Hao Yuan

Position title: Career & Internship Specialist: Scientific Research & Development, Technology, Data & Analytics

Email: hyuan39@wisc.edu

Website: Make an Advising Appointment

About Me


Hometown: Bloomington, Indiana

Education: BS in Chemistry and MAE in Counseling & Student Affairs in Higher Ed from WKU

Hobbies: Movies, food (eating), jogging, board/video games, traveling

Fun Fact: My childhood dream job was to become a Top Gun pilot


What was your best/worst student job or internship?

The best student job I had was working as a security guard for the library on my campus where I attended college, and I loved this job not only because it taught me some great lessons on how to interact with my peers in a professional setting, but I was also able to learn a lot from them. The “security” aspect was mainly doing rounds in the library to make sure students weren’t up to mischief and ensuring that they weren’t taking books out of the library without having properly checked them out, so we had a good bit of down-time throughout the day to converse about our lives and learn about each other. Since most of the students I worked with were international students, I was exposed to a variety of different cultures, backgrounds, and identities which were all extremely intriguing to me.

What was the best/worst career advice you ever got?

The best career advice I ever received was from a friend during my junior year of college when I was having serious doubts about my career goals. What they said to me was, “At the end of the day, if you don’t like what you do, you won’t end up doing it for long.” This statement resonated with me immensely because I was essentially grinding out my third year in a major that I wasn’t passionate about, and that comment hit me like a bolt of lightning. I still ended up sticking it through and graduated with my major due to practical reasons, but I likely would have switched my academic/career trajectory had I received this advice earlier.

What was a career “mistake” you made as a student?

I made two crucial mistakes regarding careers during my time as a student. The first mistake I made was never utilizing career services at my school until I panicked after having spoken with my friend about what was motivating me to pursue my major during my junior year (see above). The second mistake I made was not thinking more pragmatically about my career aspirations, which led to me disassociating from my actual interests/strengths/passions, causing me to tunnel into my misguided goals to chase ideals (e.g. prestige) that didn’t make much sense for me along with a money trail that I was never truly invested in pursuing.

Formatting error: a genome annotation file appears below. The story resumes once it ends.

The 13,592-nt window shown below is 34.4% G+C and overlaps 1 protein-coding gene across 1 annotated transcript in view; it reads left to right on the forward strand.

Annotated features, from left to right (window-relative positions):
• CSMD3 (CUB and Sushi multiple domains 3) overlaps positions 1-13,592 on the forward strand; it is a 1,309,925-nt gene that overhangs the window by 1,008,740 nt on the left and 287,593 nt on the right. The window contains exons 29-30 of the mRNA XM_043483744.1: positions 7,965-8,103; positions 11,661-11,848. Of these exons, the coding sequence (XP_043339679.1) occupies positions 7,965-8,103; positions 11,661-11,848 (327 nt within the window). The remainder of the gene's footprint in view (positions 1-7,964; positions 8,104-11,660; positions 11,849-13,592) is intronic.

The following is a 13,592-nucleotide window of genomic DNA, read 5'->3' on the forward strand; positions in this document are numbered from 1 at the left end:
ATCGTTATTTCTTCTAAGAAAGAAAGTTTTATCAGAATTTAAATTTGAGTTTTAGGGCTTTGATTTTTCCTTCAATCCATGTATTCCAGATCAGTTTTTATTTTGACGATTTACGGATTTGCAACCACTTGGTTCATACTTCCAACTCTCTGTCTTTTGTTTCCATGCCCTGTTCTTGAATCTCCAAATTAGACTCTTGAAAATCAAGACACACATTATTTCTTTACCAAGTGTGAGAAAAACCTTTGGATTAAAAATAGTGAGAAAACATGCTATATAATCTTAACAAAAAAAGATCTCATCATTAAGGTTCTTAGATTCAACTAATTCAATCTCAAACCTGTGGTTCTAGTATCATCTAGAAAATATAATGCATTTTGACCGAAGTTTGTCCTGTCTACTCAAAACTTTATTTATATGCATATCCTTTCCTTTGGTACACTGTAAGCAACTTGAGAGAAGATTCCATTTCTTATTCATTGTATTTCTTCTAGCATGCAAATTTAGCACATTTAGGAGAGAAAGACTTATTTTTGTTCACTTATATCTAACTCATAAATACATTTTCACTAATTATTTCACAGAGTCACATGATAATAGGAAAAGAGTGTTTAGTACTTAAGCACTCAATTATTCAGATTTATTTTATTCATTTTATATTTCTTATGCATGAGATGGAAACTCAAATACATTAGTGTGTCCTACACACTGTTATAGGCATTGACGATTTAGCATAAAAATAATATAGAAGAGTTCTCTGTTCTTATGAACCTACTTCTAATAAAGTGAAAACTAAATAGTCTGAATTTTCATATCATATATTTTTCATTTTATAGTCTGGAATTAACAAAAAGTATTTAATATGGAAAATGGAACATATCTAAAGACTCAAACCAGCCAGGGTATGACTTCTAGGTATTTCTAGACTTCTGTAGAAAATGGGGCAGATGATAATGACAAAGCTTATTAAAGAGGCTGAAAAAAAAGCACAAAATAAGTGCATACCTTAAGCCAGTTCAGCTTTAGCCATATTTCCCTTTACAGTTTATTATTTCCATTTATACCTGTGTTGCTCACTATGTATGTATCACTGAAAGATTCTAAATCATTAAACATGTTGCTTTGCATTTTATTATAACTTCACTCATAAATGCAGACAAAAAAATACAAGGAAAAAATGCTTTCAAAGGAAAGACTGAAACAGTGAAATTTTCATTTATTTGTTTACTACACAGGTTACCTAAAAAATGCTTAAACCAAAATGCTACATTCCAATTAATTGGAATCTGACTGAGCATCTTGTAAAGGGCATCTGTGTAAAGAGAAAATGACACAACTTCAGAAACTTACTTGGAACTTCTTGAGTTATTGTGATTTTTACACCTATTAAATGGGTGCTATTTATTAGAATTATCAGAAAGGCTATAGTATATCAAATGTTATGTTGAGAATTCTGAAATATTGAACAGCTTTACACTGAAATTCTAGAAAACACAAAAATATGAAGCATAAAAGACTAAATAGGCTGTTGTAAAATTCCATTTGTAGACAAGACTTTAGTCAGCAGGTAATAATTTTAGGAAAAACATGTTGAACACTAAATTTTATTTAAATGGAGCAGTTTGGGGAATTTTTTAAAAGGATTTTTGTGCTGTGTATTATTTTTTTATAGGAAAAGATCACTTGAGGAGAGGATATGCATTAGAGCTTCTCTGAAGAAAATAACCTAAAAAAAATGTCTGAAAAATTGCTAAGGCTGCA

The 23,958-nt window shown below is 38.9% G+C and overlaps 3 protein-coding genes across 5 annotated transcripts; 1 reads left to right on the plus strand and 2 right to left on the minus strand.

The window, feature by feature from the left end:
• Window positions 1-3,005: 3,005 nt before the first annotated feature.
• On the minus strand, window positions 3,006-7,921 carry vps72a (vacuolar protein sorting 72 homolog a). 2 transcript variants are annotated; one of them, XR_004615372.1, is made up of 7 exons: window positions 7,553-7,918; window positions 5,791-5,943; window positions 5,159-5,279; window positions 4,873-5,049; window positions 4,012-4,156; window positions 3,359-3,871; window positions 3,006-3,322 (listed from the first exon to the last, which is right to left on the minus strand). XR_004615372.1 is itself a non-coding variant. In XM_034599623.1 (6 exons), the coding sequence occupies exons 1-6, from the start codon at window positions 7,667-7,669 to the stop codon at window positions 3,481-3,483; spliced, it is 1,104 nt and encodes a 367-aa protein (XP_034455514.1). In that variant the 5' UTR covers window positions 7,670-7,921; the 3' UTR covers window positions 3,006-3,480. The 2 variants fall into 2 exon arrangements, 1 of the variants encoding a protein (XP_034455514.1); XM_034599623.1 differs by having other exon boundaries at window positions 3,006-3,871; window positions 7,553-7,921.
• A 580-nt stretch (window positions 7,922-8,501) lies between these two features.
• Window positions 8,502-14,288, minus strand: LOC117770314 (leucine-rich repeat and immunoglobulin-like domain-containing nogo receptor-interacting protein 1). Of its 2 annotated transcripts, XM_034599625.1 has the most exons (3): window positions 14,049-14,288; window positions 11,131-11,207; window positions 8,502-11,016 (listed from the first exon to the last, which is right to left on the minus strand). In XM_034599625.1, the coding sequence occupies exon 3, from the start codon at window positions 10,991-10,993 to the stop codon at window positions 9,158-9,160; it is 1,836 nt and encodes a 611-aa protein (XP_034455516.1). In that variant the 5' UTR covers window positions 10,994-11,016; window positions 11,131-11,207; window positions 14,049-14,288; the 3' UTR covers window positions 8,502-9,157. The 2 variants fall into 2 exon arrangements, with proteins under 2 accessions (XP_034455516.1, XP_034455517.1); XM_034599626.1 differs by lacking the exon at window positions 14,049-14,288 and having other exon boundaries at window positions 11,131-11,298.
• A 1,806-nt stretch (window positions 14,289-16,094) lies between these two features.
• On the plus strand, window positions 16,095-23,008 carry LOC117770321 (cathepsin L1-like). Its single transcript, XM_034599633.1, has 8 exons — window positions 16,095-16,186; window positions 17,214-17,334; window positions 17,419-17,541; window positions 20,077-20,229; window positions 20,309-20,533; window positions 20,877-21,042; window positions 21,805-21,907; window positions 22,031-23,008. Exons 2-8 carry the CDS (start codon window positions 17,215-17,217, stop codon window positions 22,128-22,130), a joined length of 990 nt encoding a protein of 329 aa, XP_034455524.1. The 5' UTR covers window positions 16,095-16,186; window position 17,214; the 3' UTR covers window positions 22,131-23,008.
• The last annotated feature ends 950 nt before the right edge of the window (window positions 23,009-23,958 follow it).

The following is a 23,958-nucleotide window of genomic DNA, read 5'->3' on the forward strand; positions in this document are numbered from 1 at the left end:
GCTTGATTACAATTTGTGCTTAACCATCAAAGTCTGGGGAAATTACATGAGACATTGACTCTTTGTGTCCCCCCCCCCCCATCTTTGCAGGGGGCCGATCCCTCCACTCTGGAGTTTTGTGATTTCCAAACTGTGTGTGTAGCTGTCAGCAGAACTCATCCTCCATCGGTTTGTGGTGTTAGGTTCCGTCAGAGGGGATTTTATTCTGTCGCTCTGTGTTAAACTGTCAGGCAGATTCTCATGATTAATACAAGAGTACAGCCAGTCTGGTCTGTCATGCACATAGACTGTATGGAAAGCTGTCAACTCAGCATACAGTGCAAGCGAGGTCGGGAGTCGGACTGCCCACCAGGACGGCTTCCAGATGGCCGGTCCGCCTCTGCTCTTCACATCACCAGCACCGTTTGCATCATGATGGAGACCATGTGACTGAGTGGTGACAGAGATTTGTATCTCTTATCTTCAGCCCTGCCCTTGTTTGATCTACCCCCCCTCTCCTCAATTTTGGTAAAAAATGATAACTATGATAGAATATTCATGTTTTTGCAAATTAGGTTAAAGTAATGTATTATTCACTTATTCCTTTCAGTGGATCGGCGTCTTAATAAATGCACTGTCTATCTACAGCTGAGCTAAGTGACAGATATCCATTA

What do you wish you’d known about careers when you were a student?

I wish I knew that career paths aren’t predetermined based on your major of study for many roles that exist. There are truly a multitude of academic, and even non academic, pathways that someone can take to achieve their career goals, and what you’re doing outside of class, how you’re engaging/networking, and the timing of when you participate in various career related activities can really play a huge role in what outcomes you are able to accomplish.

What made you decide to work in career services?

I’ve held a variety of roles within various functional areas during the 12+ years that I’ve worked in higher education, and during this time, I developed a strong desire to help students reach the proverbial finish line. I got a taste of this while working as an academic advisor supporting undergraduates in obtaining their degrees, but once I discovered the world of career services, I began to realize that the actual “finish line” that I wanted to help students reach was post graduation career outcomes. After reflecting about this newfound interest, I decided to take action by applying to positions working within career services, and the rest is history. 

What do you like about your Career Community?

I really like that my career community practically touches every aspect of our lives and society in some way. Technology is everywhere, and this relationship between technology and how we all live is not only inseparable but also expanding at a very rapid pace. As someone that has always been profoundly interested in technology & data, I’ve been naturally curious about this subject for as long as I can remember, so being able to live vicariously through the students that I support in my role as they step into this industry has been both fascinating and rewarding for me on both a personal and professional level.